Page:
Amo: Volo ut sis

28 Nov 2018

In a letter to Hannah Arendt1, Martin Heidegger claims that Augustine once said, “Amo: volo ut sis” — without citation, of course. This leaves us to fend for ourselves in the vast world of Augustine’s writings. Arendt herself continues this sin, first, in Origins of Totalitarianism2 and, again, although less egregiously, in Life of the Mind3. While both Heidegger and Arendt provide us with translations of their own, we are given nothing in the way of guideposts to the original source. In as much as such delving is important, we could be stumbling around in the dark at length. Yet we can do ourselves a favour by turning to Augustine’s most famous conception of love:

For many things may be done that have a good appearance, and yet proceed not from the root of charity. For thorns also have flowers: some actions truly seem rough, seem savage; howbeit they are done for discipline at the bidding of charity. Once for all, then, a short precept is given you: Love, and do what you will: whether you hold your peace, through love hold your peace; whether you cry out, through love cry out; whether you correct, through love correct; whether you spare, through love do you spare: let the root of love be within, of this root can nothing spring but what is good.

“Love, and do what you will”. And so, from Augustine we get the same kind of love of Proverbs 13:24: “He that spareth his rod hateth his son: but he that loveth him chasteneth him betimes” — or Samuel Butler’s more popular articulation: “Then spare the rod and spoil the child”. That Butler had a more indecent meaning in mind has not stopped his version from becoming the standard-bearer for the concept. The sentiment behind this kind of love is that of a crucible, that cares not for the object at hand but what it could be. It is the kind of love that acts upon the loved to better it, as a preparation, of sorts, to help it realize the truest version of itself.

Love not in the man his error, but the man: for the man God made, the error the man himself made. Love that which God made, love not that which the man himself made. When you love that, you take away this: when you esteem that, you amend this. But even if you be severe at any time, let it be because of love, for correction.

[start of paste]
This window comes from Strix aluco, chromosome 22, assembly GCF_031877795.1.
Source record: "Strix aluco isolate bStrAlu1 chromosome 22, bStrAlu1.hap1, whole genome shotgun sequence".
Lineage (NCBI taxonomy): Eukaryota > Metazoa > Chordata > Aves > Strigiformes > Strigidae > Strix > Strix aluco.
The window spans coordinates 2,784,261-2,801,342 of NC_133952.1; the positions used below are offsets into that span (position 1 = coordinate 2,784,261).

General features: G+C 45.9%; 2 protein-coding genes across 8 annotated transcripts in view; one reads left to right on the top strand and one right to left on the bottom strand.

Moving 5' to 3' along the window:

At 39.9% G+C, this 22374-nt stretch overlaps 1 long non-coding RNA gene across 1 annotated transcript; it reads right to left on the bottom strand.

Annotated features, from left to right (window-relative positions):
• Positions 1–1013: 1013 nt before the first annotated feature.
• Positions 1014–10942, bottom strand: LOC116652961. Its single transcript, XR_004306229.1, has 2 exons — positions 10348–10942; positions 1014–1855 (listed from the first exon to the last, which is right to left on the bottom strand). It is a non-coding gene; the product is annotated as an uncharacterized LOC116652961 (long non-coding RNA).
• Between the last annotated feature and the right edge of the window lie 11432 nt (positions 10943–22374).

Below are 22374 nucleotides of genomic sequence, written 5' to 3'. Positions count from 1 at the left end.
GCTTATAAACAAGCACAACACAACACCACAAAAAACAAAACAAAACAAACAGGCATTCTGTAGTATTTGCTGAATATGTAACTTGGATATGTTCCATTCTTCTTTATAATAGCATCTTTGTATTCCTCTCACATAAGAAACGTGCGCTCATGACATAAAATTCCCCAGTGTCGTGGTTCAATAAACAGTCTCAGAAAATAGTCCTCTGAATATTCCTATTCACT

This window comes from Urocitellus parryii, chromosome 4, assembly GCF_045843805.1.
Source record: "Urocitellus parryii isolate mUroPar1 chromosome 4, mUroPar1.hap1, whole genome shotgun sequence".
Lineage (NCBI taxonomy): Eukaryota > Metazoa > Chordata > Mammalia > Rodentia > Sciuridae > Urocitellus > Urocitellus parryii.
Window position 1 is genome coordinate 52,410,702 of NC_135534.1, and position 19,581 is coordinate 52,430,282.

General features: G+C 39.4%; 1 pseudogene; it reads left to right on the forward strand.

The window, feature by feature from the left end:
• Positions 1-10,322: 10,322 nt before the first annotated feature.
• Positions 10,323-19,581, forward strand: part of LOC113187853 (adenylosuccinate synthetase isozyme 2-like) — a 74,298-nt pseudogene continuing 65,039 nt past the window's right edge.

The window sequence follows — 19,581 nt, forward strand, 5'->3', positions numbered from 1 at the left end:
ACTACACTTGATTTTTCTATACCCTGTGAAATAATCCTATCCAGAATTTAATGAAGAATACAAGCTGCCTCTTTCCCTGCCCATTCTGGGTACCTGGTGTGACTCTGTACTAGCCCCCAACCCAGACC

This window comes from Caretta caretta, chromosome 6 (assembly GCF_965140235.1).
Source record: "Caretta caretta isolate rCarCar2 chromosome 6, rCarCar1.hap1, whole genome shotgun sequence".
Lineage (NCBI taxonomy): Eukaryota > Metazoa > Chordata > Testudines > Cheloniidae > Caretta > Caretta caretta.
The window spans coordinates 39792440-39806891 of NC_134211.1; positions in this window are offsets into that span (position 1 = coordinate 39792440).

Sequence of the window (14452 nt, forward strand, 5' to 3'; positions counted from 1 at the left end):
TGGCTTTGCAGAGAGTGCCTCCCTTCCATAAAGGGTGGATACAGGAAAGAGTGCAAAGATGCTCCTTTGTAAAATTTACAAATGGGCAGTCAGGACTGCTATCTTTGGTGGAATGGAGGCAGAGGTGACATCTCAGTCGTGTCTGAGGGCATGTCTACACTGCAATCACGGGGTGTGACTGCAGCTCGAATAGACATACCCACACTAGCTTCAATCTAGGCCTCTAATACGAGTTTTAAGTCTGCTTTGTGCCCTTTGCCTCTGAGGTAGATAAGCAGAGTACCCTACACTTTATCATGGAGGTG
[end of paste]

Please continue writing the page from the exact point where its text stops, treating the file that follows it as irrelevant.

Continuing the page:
There are times where one acts in the best interest of another, despite what may be easier or what either may desire. Even when we find the rod itself to be too extreme, there is something common enough about this notion and it is one that any parent understands: “though I may appear rough or cruel, I am trying to do what is good for you”. This is the love by which the world grows. That which, in recognition of an error, is compelled to act as a corrective. When we do not take the world as it is, but as it could be.

Amo: Volo ut sis is not this. The Latin translates, most directly, to “I love: I will you to be”. Not merely “want” but “will” in that there a sense that my love brings you into being. It is a definition of the concept, but love must always be directed, it requires an object towards which it is aimed. A relation, not an emotion. Which is not to say that love is unfelt, but it is felt in that relation. Arendt (and then Augustine) tells us that, “Love is the soul’s gravity, or the other round: ‘the specific gravity of bodies is, as it were, their love, whether they are carried downwards by their weight, or upwards by their levity. For the body is borne by its gravity, as the spirit by love, whithersoever it is borne.’”.

I love — and the very fact of my love is that I wish for you to be as you are, without response or reciprocation to be fulfilled. That I am pulled towards you without pulling back in kind. Volo ut sis. I love what you are. That you are. Without the need for the lover.